WASHINGTON - Compromise talks on a new program of long-term jobless benefits ran aground in the Senate today, leaving the fate of the measure in extreme doubt while Republicans and Democrats vied for political advantage in the wreckage.
"This is a dispiriting moment for millions of Americans," said Sen. Jack Reed, D-R.I., whose state's unemployment is measured at 9 percent.
At issue was a struggle over the possible resurrection of a program that expired on Dec. 28, immediately cutting off support for more than 1.3 million unemployed workers who have exhausted state-paid benefits that generally run for 26 weeks.
The legislation is the first of the year in the Senate, and an early preview of a competition between the two parties for support in this year's election from economically squeezed voters.
After more than a week of negotiations, though, the Senate blocked a pair of Democratic-drafted proposals from advancing, after first denying Republicans a chance to change the legislation - all on near party-line votes.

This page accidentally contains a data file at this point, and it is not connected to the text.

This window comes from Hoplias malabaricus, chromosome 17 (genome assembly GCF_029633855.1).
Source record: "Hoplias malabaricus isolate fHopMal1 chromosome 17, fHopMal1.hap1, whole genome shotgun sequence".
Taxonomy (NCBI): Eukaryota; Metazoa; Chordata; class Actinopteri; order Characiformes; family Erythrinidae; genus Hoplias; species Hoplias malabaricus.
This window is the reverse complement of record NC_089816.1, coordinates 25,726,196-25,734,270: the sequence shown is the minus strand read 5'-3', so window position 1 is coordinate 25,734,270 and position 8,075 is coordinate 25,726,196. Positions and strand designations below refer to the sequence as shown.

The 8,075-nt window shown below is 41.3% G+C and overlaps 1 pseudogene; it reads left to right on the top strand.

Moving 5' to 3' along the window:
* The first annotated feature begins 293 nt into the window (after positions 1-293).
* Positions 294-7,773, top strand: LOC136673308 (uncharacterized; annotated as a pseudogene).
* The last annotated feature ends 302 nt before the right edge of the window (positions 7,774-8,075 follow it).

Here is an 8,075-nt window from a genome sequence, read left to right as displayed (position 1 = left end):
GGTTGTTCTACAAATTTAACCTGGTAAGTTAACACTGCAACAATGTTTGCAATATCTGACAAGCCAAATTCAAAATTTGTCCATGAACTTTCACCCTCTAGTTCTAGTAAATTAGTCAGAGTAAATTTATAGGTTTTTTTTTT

The White House blamed Republicans, but pledged to keep working with both parties to find a way forward. "It's very disappointing that Republicans in the Senate chose to block action tonight on a compromise solution," said White House spokesman Jay Carney.
Clearly anticipating the outcome, Senate Majority Leader Harry Reid accused Republicans in advance of resorting to obstruction to block help to families in need.
"We have a filibuster before us again. Another one," Reid said. Republicans want to "have their cake and eat it, too," he said, by having the Senate vote on their own proposed changes in the legislation without guaranteeing to then let the measure pass afterward.
Senate Republican leader Mitch McConnell countered that Reid was trying to "fix the result" by requiring Republicans to amass 60 votes behind any of their proposed changes, an all-but-impossible threshold to meet given the circumstances. He said GOP efforts to improve the measure had been checked by Reid at every turn, even if one of the Republican proposals had cross-party appeal.
The day's events are likely to be the Senate's last word on the unemployment measure until late this month or next month at the earliest.
Reed and Sen. Rob Portman, R-Ohio, said separately they hoped compromise efforts wouldn't end, but Reid made no immediate announcement about when the issue might return to the Senate floor.